I’m sure a great deal of you are riding on the boat of curiosity wondering “how much detail does this book go into?” Here’s where I struggle to decide on age appropriateness: I’m an old school mom in the sense that I’m overly cautious about the level of mature content I offer my kids to read. Having a 4 year old who is now reading chapter books, and already being majorly behind socially and emotionally (likely due to her ASD), I’m already having to hardcore screen the books she reads. That being said, this is marketed to a target audience of 14+; there was one tiny scene that made me feel it might be more for the 16+ crowd. This had nothing to do with it being a non-traditional relationship or the fact that I think YA shouldn’t be offered this level of content-far from it! I think this book is a trailblazer in the LGBT genres, especially for the younger crowd. So I flip flop between being overly cautious, but also noting that kids are experiencing more mature content at an earlier age, and do we try to include this type of content earlier to give them a healthier, overall picture? I don’t have the answer, but I think just like every parent is different, so is every child, and maybe books can come on a case by case basis.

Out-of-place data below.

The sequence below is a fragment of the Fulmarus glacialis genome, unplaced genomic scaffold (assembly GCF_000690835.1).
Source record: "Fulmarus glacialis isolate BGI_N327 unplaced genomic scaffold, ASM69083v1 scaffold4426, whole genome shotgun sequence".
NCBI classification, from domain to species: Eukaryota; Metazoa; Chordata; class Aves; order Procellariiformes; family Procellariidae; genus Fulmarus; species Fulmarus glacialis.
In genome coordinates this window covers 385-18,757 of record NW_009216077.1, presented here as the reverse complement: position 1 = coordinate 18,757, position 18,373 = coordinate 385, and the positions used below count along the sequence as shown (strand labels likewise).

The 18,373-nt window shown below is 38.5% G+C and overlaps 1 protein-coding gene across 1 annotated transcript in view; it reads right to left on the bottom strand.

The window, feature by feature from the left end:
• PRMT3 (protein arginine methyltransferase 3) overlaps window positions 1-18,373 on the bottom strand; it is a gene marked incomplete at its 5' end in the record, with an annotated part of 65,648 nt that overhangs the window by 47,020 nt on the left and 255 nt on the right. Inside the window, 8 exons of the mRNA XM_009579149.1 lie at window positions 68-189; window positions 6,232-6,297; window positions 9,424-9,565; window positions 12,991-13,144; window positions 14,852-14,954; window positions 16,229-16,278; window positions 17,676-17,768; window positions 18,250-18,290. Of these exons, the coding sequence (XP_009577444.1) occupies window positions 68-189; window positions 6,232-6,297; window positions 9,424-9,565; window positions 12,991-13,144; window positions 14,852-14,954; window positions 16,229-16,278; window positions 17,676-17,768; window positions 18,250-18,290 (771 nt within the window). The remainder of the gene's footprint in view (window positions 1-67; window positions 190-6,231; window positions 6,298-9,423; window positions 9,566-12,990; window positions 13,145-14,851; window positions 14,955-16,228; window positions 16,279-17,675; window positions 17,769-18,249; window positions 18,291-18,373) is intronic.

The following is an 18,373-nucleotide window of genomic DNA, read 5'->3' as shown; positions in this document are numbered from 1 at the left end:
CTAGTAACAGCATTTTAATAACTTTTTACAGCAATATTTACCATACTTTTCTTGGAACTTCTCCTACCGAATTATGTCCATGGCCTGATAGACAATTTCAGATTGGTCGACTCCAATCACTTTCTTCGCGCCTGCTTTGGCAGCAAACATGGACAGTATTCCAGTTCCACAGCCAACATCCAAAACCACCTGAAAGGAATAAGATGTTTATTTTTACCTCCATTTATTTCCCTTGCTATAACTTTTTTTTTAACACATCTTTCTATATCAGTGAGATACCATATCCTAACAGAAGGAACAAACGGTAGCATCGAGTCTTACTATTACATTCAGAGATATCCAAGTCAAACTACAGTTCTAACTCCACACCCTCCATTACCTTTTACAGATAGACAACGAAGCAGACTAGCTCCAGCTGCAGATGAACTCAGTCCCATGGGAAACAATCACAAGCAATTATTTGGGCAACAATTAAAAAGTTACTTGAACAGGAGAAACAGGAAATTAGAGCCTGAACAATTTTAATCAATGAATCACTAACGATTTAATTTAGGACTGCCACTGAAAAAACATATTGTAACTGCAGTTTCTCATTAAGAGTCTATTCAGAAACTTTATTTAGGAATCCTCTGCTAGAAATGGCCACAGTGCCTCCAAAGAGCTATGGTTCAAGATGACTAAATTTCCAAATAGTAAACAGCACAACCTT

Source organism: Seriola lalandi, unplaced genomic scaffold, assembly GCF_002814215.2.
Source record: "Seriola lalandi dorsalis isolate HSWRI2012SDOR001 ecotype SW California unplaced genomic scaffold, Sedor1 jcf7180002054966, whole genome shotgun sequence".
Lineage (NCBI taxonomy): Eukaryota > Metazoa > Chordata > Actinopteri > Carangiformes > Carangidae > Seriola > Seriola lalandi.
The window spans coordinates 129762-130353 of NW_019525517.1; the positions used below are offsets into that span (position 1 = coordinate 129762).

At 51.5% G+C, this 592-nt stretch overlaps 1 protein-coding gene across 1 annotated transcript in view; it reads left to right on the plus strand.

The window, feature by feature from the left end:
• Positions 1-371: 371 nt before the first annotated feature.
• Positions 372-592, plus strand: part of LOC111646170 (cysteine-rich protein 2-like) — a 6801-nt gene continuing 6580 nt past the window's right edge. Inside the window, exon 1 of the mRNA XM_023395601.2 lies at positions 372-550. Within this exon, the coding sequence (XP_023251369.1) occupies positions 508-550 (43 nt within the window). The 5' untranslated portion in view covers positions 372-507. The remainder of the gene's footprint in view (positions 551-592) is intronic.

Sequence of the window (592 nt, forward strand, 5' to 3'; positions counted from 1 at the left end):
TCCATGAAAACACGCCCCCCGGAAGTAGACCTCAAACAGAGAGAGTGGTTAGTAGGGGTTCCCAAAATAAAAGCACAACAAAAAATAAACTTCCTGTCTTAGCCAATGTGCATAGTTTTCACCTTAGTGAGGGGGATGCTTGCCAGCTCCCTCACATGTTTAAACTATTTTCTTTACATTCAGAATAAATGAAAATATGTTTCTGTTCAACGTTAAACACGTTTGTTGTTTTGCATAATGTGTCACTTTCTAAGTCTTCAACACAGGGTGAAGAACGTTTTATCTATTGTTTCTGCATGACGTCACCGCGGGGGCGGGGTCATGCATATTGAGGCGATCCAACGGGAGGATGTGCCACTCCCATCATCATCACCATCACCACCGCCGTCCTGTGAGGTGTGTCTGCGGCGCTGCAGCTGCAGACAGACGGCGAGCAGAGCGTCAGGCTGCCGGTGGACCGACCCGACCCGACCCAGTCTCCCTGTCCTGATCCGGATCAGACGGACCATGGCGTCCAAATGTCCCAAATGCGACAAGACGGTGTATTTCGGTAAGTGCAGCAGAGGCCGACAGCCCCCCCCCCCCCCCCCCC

There were little details included that made an almost fantastical book feel grounded. EX: Along the trip, Arden’s 5 o’clock shadow starts showing. These small moments added up to bringing Arden alive and off the page; so many times I’ve seen transgender characters just painted surface level and included in a narrative simply to say Look! Diversity! The ending was a bit tricky; some will love it while others despise it. I fell somewhere in the middle; while I wish there had been a little more in a sense, I appreciate that Harrison left things emotionally raw and open. We all know I despise a picture perfect ending. I feel like I could go on for days, but know this: if you pick this one up, go into it for the journey. There really is very little plot and action; Looking For Group is more characterization through dialogue and internal monologues. While it was deeply moving, it consistently maintained a whimsical feel that kept the book from being too heavy. I laughed, I *internally* cried; it was fabulous. Highly recommended for those looking to deepen their understanding of the transgender community; this is a book that assumes you are treating Arden as female and doesn’t waste time with the Intro to Transgender etiquette. I’m really interested to see what the young crowd makes of this and I do believe we’ll be seeing more from Rory Harrison for years to come.
*Many thanks to The Literary Box for providing my copy for review; it was a pleasure to share my honest thoughts here on the blog.